Fernand Léger and Liverpool seem such good companions. Léger, the great twentieth century avant-garde artist and Liverpool, home of the Beatles and the sixties cultural revolution. Although Léger died in 1955 you feel he would have been absolutely at home in that great artistic decade where, if you did not know better, you would have thought multi media and optimism were invented. That is the theme I took away from the Tate Liverpool’s show, “Leger – New Times, New Pleasures”
Optimism and collaboration are the themes that seem to leap out of the walls which to me emphasise one the difficulties of the curation – confusion. If the curator wanted me to come away with the idea of “New Times, New Pleasures” he needed to work harder on the presentation. Much of the exhibition revolves around Léger’s range of media brought about by his wide network of influences. Indeed the free hand out seems to concentrate on this aspect rather than the exhibition itself. Maybe the publicity was from another hand? Whatever the themes are, however confusing to follow; the art work is superb.
Léger (1881 – 1955) arrived in Paris from Normandy in 1900 as an architect’s draughtsman but was immediately influenced by the avant-garde of pre war Paris and particularly the cubists (Picasso and Braque) and the Italian Futurists. The Tate show opens with Landscape No. 2, 1914, his form of cubism, his celebration of simple line, colour and form. After a spell as a soldier in the war in which he was gassed and nearly died he developed a style of surrealism where the figure was closely allied with the machine world. The Card Players, 1917 shows mechanical figures at leisure – maybe injured soldiers.
This introduces the theme of the mechanical world which nearly takes him away from painting completely and into the world of film and cinema. Collaborating with Dudley Murphy, Man Ray and composer, Georges Antheil he co-directed the wonderful Ballet Mécanique, 1924; “Mechanical Ballet”. This develops to a great collection of post war mechine inspired abstracts including The Disc, 1919 which becomes a recurring theme. After this terrific start, however, the exhibition seems to lose its way. There is a room devoted to The Paris World Fair, 1937, which seems out of place and in need of some explanation. Léger produced a mural for the fair, entitled Essential Happiness, New Pleasure, which has been recreated for this show. The title goes some way to explaining but not explicitly. This is the point where you realise there is not enough explanation. The show then drifts through the thirties with sections showing Léger developing as a still life painter of not only mechanical objects but some very strange mixtures of leaves, shells, pipes and many everyday objects. There is clearly a conflict in the painter never fully resolved between abstract and figurative, which seems to be partly reconciled in his very late works.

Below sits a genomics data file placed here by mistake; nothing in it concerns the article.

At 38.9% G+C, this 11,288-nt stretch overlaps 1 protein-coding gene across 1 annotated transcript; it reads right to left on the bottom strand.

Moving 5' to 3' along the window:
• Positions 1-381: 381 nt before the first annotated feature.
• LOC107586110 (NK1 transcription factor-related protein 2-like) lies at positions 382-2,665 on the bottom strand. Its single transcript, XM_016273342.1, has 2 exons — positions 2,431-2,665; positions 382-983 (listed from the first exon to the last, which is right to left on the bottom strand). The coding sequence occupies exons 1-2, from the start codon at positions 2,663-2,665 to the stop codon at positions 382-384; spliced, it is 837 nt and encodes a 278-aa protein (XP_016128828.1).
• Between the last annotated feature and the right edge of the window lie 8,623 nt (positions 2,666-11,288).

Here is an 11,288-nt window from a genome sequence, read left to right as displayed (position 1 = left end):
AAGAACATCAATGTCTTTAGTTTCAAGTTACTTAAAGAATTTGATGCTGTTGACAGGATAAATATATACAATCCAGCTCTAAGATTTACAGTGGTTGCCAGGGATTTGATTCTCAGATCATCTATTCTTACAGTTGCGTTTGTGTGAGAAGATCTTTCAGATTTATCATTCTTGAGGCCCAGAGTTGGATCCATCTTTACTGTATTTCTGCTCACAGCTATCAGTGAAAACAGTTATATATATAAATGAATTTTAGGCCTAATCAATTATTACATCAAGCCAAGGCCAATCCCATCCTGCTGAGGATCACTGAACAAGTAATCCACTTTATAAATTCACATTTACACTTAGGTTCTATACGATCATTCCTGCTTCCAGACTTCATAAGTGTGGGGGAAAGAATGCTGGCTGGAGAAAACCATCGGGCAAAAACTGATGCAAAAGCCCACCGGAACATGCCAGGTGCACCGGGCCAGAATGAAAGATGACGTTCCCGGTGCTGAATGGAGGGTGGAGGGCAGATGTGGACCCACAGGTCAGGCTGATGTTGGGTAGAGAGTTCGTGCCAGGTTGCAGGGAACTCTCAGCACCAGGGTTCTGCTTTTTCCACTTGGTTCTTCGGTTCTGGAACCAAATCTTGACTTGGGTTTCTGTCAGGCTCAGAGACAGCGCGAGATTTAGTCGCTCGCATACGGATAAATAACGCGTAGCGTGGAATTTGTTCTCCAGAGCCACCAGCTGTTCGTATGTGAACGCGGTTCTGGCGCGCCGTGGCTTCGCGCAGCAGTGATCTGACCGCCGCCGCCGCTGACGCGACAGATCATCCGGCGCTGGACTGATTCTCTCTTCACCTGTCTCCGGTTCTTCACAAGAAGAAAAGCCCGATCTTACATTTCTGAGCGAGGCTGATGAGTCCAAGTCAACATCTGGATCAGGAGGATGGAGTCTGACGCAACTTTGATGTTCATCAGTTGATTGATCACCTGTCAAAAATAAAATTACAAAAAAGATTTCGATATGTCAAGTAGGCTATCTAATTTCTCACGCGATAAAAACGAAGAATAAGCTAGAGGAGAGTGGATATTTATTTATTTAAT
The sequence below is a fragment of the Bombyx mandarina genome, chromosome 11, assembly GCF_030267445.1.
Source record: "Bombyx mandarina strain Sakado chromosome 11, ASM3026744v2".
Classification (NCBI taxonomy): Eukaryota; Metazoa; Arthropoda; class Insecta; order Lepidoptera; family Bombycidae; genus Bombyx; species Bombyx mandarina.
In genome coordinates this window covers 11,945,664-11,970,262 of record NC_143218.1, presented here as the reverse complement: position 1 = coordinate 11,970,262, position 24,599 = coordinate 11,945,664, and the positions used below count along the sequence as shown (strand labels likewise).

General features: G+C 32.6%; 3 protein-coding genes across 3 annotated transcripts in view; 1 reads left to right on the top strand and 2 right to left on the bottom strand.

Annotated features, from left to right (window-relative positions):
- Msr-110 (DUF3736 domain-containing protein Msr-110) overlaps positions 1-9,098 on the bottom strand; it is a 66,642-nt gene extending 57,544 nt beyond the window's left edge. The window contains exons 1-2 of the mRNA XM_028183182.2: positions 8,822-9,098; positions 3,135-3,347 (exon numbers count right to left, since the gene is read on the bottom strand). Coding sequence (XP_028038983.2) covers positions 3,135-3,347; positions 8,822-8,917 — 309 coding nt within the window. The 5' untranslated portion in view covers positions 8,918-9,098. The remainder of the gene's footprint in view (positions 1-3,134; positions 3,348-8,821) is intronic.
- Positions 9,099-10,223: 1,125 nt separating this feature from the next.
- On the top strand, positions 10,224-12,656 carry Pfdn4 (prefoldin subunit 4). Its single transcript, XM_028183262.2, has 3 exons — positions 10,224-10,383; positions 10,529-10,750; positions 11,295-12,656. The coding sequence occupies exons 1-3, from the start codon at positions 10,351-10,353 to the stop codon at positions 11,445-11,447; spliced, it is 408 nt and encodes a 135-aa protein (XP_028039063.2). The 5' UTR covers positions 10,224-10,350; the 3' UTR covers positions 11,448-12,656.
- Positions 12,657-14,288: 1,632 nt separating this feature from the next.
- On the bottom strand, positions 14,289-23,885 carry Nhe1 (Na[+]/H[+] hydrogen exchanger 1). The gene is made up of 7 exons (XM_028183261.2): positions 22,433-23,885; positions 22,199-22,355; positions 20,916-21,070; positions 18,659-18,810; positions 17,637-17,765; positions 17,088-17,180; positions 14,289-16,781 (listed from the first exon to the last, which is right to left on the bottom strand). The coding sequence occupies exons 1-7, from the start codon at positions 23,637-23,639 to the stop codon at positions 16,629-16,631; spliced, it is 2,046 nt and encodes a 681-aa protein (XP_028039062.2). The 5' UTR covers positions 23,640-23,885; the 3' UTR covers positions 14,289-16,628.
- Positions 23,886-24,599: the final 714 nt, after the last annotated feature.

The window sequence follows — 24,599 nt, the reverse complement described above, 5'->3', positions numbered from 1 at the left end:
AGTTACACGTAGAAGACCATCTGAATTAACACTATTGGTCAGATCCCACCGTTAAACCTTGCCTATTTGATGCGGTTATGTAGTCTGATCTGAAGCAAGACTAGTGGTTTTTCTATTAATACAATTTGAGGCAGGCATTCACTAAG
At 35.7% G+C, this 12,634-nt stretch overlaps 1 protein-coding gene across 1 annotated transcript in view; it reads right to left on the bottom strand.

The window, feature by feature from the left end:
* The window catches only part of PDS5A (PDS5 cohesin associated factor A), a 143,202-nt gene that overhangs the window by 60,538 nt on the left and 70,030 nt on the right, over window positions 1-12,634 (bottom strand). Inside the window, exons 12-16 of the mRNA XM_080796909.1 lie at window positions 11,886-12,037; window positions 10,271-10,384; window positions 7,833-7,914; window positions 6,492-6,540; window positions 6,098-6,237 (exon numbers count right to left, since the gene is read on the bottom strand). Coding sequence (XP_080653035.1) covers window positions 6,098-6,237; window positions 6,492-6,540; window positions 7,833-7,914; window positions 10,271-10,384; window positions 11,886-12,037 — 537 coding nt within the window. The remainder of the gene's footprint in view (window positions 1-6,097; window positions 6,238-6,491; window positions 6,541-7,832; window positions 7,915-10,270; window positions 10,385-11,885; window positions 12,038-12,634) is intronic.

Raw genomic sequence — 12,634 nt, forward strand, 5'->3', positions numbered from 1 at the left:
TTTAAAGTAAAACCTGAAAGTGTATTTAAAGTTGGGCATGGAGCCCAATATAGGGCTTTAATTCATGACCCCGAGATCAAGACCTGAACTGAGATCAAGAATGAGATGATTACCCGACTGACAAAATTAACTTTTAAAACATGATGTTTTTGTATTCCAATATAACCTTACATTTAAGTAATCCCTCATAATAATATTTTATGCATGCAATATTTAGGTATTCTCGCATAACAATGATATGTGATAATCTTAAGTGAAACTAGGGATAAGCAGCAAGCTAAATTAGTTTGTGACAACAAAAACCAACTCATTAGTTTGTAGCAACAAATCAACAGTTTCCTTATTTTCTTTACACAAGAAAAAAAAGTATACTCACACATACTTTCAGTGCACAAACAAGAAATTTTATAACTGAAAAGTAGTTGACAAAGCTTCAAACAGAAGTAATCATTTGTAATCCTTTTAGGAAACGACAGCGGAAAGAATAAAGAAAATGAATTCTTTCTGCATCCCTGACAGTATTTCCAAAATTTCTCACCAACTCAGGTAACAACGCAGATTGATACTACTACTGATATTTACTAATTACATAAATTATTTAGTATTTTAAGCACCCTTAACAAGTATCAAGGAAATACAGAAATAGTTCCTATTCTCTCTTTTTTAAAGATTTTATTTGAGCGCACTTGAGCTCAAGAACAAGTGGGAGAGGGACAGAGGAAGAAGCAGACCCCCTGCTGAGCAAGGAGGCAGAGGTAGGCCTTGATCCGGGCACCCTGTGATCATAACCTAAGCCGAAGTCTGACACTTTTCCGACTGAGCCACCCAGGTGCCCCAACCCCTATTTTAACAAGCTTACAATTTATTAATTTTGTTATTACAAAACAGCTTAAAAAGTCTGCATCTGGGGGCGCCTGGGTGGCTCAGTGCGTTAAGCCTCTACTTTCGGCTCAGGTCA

The highlight of the show for me, then, was the final room showing a number of paintings from the fifties which brings me to my initial assessment. Here are very large figurative groups of acrobats, cyclists, construction workers all seemingly full of the joy of living, and in a style that is uniquely Léger’s. Although it is not in the notes it is difficult to believe the artists of Magical Mystery Tour and Monty Python had not seen Léger’s works. The works are large, colourful and brimful of optimism. Maybe the doves represent the post traumatic hope. What do you think?
Retrospective this is not, but it is a very good collection of works previously not seen in the United Kingdom. It is missing some of Léger’s major works, which we were lucky enough to see in the summer in Biot. Some of my regulars know I cannot resist commenting on the museology and the curation of an exhibition, and the confusion here makes this very inviting. As usual with Tate Liverpool the viewing is superb and this outpost on Albert Dock in a much revitalised Liverpool ticks most of the museum boxes. However it is not enough just to hang great paintings in a fine gallery. The viewer is left frustrated by the confusing storyline and paucity of accompanying literature. The visitor either has to put up with a little (free) handout which is very nearly useless or shell out £40 (exhibition price – normally £50) on a lavish exhibition guide. I have tried the web to get some accompanying notes but without success. There must be a middle ground here. Some £5 – £10 good quality exhibition guide, which might at least list the exhibits and reprint the wall notes, and maybe explain the curators intent.
Despite these shortcomings this is a must see exhibition in a must see City. New Times, New Pleasures runs until March 17th 2019 at Tate Liverpool. There is a very good “Op Art” exhibition on currently as well.